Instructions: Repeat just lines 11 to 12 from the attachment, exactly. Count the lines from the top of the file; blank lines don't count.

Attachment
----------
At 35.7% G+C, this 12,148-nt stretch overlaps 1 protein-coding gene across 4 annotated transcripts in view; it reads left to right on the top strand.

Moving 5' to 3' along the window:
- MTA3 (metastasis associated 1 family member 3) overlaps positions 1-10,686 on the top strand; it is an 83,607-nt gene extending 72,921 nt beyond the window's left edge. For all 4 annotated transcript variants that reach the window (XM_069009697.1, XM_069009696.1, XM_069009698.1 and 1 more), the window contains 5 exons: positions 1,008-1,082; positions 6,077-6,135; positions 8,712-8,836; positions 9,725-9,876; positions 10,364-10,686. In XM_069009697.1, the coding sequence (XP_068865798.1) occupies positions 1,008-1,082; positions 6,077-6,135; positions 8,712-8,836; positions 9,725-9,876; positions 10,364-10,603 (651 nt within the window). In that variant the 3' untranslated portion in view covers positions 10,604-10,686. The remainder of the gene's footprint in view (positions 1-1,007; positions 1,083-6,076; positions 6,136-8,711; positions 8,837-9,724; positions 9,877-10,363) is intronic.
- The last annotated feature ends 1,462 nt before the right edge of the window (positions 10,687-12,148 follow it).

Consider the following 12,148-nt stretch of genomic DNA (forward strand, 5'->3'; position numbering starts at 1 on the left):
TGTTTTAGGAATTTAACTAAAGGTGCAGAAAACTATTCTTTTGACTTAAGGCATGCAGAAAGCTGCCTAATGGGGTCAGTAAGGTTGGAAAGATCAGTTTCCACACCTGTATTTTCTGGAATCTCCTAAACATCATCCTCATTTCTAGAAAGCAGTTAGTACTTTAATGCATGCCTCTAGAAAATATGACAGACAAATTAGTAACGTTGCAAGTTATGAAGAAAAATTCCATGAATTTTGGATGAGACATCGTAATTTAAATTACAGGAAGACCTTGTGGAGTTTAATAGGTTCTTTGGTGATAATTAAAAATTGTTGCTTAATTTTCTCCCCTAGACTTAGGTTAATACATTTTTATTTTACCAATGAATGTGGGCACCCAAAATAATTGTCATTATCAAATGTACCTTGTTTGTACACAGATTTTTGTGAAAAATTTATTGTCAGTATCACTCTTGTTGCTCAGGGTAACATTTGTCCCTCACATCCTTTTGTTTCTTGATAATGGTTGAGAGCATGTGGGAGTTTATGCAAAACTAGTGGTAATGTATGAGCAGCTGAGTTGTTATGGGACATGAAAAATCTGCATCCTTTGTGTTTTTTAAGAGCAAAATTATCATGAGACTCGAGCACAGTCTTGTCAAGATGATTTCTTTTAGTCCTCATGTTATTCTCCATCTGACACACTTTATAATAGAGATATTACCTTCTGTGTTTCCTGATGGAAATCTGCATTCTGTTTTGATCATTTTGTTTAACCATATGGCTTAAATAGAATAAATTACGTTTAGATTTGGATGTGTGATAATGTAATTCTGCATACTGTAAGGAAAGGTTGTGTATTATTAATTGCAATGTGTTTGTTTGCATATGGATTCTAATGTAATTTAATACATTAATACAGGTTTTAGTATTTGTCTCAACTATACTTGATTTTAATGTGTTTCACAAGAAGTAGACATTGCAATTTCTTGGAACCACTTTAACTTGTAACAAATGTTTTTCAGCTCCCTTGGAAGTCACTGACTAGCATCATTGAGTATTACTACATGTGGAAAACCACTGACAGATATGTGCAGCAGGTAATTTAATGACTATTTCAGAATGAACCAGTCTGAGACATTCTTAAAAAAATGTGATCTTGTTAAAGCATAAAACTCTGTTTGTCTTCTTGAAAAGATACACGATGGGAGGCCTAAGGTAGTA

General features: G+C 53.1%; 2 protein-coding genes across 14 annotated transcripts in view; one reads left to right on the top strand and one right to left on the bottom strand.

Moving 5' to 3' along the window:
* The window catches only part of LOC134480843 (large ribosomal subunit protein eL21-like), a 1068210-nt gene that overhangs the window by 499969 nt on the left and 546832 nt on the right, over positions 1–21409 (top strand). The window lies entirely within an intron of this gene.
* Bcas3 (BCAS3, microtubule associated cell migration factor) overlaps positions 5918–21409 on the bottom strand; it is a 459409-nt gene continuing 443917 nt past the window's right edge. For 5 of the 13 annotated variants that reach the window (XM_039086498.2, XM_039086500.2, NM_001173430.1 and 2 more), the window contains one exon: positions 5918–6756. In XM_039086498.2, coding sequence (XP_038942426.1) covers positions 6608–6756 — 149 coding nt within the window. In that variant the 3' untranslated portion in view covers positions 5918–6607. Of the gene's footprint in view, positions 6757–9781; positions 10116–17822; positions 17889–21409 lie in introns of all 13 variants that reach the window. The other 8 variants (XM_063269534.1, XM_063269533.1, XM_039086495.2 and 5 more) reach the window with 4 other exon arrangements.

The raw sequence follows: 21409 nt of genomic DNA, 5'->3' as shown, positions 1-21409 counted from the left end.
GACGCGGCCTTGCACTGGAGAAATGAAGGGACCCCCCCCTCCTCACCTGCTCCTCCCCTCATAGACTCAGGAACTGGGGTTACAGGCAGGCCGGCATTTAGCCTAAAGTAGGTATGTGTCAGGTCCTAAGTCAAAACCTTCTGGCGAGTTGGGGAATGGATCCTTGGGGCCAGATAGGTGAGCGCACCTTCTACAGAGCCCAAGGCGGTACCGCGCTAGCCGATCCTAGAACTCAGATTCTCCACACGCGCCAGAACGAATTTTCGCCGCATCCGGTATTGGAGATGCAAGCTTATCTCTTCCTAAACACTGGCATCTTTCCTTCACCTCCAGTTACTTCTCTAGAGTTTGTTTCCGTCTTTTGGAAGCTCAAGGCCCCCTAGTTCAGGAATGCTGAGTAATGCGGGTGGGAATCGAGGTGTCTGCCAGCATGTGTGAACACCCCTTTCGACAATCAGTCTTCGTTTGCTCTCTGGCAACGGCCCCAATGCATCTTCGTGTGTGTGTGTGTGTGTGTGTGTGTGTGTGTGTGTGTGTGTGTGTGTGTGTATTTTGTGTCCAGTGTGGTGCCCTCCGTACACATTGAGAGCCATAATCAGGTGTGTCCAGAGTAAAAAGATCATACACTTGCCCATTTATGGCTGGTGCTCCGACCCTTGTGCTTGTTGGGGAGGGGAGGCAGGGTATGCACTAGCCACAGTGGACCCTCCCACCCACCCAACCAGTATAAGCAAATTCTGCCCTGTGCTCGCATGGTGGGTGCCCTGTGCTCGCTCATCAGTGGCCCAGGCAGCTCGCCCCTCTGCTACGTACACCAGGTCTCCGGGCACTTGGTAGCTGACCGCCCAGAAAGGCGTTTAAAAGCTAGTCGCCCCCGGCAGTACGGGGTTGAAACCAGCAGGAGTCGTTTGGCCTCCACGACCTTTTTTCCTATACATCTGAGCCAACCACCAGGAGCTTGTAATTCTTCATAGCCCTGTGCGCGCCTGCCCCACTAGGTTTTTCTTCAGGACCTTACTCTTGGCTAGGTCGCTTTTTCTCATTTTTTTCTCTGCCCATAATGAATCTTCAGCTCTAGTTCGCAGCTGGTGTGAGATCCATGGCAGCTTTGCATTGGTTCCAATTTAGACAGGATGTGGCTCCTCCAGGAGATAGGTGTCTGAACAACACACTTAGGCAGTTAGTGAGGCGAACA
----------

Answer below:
The raw sequence follows: 21409 nt of genomic DNA, 5'->3' as shown, positions 1-21409 counted from the left end.
GACGCGGCCTTGCACTGGAGAAATGAAGGGACCCCCCCCTCCTCACCTGCTCCTCCCCTCATAGACTCAGGAACTGGGGTTACAGGCAGGCCGGCATTTAGCCTAAAGTAGGTATGTGTCAGGTCCTAAGTCAAAACCTTCTGGCGAGTTGGGGAATGGATCCTTGGGGCCAGATAGGTGAGCGCACCTTCTACAGAGCCCAAGGCGGTACCGCGCTAGCCGATCCTAGAACTCAGATTCTCCACACGCGCCAGAACGAATTTTCGCCGCATCCGGTATTGGAGATGCAAGCTTATCTCTTCCTAAACACTGGCATCTTTCCTTCACCTCCAGTTACTTCTCTAGAGTTTGTTTCCGTCTTTTGGAAGCTCAAGGCCCCCTAGTTCAGGAATGCTGAGTAATGCGGGTGGGAATCGAGGTGTCTGCCAGCATGTGTGAACACCCCTTTCGACAATCAGTCTTCGTTTGCTCTCTGGCAACGGCCCCAATGCATCTTCGTGTGTGTGTGTGTGTGTGTGTGTGTGTGTGTGTGTGTGTGTGTGTGTGTGTATTTTGTGTCCAGTGTGGTGCCCTCCGTACACATTGAGAGCCATAATCAGGTGTGTCCAGAGTAAAAAGATCATACACTTGCCCATTTATGGCTGGTGCTCCGACCCTTGTGCTTGTTGGGGAGGGGAGGCAGGGTATGCACTAGCCACAGTGGACCCTCCCACCCACCCAACCAGTATAAGCAAATTCTGCCCTGTGCTCGCATGGTGGGTGCCCTGTGCTCGCTCATCAGTGGCCCAGGCAGCTCGCCCCTCTGCTACGTACACCAGGTCTCCGGGCACTTGGTAGCTGACCGCCCAGAAAGGCGTTTAAAAGCTAGTCGCCCCCGGCAGTACGGGGTTGAAACCAGCAGGAGTCGTTTGGCCTCCACGACCTTTTTTCCTATACATCTGAGCCAACCACCAGGAGCTTGTAATTCTTCATAGCCCTGTGCGCGCCTGCCCCACTAGGTTTTTCTTCAGGACCTTACTCTTGGCTAGGTCGCTTTTTCTCATTTTTTTCTCTGCCCATAATGAATCTTCAGCTCTAGTTCGCAGCTGGTGTGAGATCCATGGCAGCTTTGCATTGGTTCCAATTTAGACAGGATGTGGCTCCTCCAGGAGATAGGTGTCTGAACAACACACTTAGGCAGTTAGTGAGGCGAACA